by Ellery Borow, AFMS Safety Chair
Yes, this is a great time of year for rockhounds to do some serious mushroom collecting. The mushrooms being referred to here are not those collected by mycologists, but those more specific to the rock-collecting hobby. We are talking here about the mushrooms that form on the heads and ends of our rock-splitting and gap-widening chisels.
Diagram 1 illustrates the mushrooms that can grow on our chisels if we are not careful. Mushrooms growing on our chisels are indicative of several things:
- that the chisel is working properly;
- that the chisel may be developing dangerous fractures on its struck end;
- that there may be little bits of sharp metal flying off from the forming mushroom when the head is struck.
Why do mushrooms form? A bit of background information is needed to explain.
Good rock hammers are expensive. Rock-splitting chisels are much less expensive. If we want a thing to break, we would want the cheap chisel to break rather than the expensive hammer. Well, engineers would rather not have anything break, so what they did was to create a better rock chisel that was made with two different hardnesses of metal. The sharp end of a chisel is rather harder than the end being struck by the hammer (Diagram 2).
The reason for the metal having two hardnesses is simple: The metal in the end of the chisel being struck by the hammer will absorb some of the shock, deform its shape slightly, and transfer the energy to the rock being split. If the end of the hammer or chisel was hard and the hammer was hard, it could end up with either the hammer or chisel being damaged. So, as a compromise, chisels are designed to “wear out” by mushrooming, and thus protect the expensive hammer from damage.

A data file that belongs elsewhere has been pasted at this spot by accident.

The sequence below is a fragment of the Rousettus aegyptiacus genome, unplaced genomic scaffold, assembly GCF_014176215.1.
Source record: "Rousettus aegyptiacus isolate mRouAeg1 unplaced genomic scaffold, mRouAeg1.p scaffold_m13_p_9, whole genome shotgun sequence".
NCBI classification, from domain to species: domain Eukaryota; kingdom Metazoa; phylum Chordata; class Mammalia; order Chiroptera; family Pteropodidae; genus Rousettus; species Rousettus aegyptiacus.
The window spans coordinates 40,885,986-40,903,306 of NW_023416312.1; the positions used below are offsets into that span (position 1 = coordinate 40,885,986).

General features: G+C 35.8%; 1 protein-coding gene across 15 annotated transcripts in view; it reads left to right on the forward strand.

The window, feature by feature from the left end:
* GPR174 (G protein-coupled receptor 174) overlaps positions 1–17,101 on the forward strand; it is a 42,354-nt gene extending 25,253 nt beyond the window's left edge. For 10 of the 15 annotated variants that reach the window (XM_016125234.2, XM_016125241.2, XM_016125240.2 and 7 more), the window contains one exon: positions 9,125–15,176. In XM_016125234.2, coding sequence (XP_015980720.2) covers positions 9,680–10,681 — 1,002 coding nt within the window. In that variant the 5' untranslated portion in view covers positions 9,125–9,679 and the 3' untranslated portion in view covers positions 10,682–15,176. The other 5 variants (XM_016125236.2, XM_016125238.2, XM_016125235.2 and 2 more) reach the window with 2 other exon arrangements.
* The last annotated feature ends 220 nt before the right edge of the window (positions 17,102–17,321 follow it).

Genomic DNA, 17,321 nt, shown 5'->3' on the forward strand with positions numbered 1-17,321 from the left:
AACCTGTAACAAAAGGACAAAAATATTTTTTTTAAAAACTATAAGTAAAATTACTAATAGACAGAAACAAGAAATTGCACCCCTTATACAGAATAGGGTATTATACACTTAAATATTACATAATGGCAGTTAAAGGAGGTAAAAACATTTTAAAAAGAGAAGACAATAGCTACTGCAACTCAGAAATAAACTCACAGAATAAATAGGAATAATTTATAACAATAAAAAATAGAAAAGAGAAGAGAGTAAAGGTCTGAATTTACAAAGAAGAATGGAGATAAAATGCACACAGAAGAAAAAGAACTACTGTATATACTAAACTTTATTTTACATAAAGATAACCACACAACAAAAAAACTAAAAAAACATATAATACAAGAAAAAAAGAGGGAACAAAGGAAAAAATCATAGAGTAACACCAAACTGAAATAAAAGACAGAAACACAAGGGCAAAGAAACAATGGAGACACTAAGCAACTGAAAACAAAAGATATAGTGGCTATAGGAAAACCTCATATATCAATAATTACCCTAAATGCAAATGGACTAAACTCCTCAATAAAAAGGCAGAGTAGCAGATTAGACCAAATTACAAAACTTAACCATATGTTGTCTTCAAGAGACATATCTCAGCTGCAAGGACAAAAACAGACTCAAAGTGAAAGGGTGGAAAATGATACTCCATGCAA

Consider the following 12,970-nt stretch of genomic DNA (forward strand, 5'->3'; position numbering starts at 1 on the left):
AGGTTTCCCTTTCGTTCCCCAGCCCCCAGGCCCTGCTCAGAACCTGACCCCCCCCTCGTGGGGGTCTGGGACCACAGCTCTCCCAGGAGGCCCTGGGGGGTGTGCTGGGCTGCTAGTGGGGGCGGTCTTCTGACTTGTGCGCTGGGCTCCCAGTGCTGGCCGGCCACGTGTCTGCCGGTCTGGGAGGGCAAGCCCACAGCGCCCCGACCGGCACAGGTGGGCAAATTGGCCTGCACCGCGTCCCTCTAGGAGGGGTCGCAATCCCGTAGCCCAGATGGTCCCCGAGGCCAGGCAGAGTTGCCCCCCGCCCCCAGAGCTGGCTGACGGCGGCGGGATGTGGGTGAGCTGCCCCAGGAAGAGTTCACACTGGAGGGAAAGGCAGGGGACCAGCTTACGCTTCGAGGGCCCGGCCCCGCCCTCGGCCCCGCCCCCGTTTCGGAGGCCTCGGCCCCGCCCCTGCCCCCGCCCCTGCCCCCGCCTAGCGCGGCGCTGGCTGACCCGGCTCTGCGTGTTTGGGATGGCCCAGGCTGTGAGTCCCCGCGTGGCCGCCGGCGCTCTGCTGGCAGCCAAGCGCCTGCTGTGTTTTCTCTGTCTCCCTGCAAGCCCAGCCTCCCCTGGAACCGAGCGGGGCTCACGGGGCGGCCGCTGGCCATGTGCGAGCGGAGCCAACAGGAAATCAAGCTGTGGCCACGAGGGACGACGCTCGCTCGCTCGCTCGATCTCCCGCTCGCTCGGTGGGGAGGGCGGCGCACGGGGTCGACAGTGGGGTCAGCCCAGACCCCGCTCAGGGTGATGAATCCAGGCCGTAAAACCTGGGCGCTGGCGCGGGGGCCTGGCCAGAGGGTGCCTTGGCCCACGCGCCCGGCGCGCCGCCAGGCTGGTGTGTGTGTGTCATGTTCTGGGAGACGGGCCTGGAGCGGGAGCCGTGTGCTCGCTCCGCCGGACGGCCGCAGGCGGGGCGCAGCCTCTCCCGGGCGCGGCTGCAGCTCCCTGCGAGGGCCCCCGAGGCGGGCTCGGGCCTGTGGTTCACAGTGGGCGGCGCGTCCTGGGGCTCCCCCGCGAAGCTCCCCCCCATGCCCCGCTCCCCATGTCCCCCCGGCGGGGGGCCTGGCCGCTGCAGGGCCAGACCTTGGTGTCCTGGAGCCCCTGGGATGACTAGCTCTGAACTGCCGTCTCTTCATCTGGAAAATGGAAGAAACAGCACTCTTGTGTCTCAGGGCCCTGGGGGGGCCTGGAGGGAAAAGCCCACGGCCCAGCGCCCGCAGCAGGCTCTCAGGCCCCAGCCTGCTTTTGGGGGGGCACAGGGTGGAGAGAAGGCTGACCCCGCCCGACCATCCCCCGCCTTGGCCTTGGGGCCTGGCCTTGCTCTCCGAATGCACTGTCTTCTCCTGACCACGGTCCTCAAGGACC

As we prepare for upcoming collecting trips, we collect all the mushroom-headed chisels. We grind down the damaged ends, re-form them, and re-create new, safe striking surfaces. So just how does one do that?
Many home workshops have a metal-grinding machine. We use the grinding wheels to reshape the chisel’s end by grinding away the damaged parts to form a new surface (Diagram 3). Water is used to cool the metal as it is being ground. Water keeps the metal cool so as not to change its metallurgical hardness or have it lose its “temper”.
If your workshop does not have a grinding machine, there are, without doubt, members who have such machines and might be willing to help. If not, there are sharpening services available that specialize in reforming mushroom-ended chisels.
While one is at it, check out the chisels’ business ends, the ends that do the actual splitting. Now might be a great time to do a little judicious reshaping there, as well (Diagram 4).
Sharp chisels and non-mushroomed chisels are safer chisels—“safer” because the tool can still be used unsafely.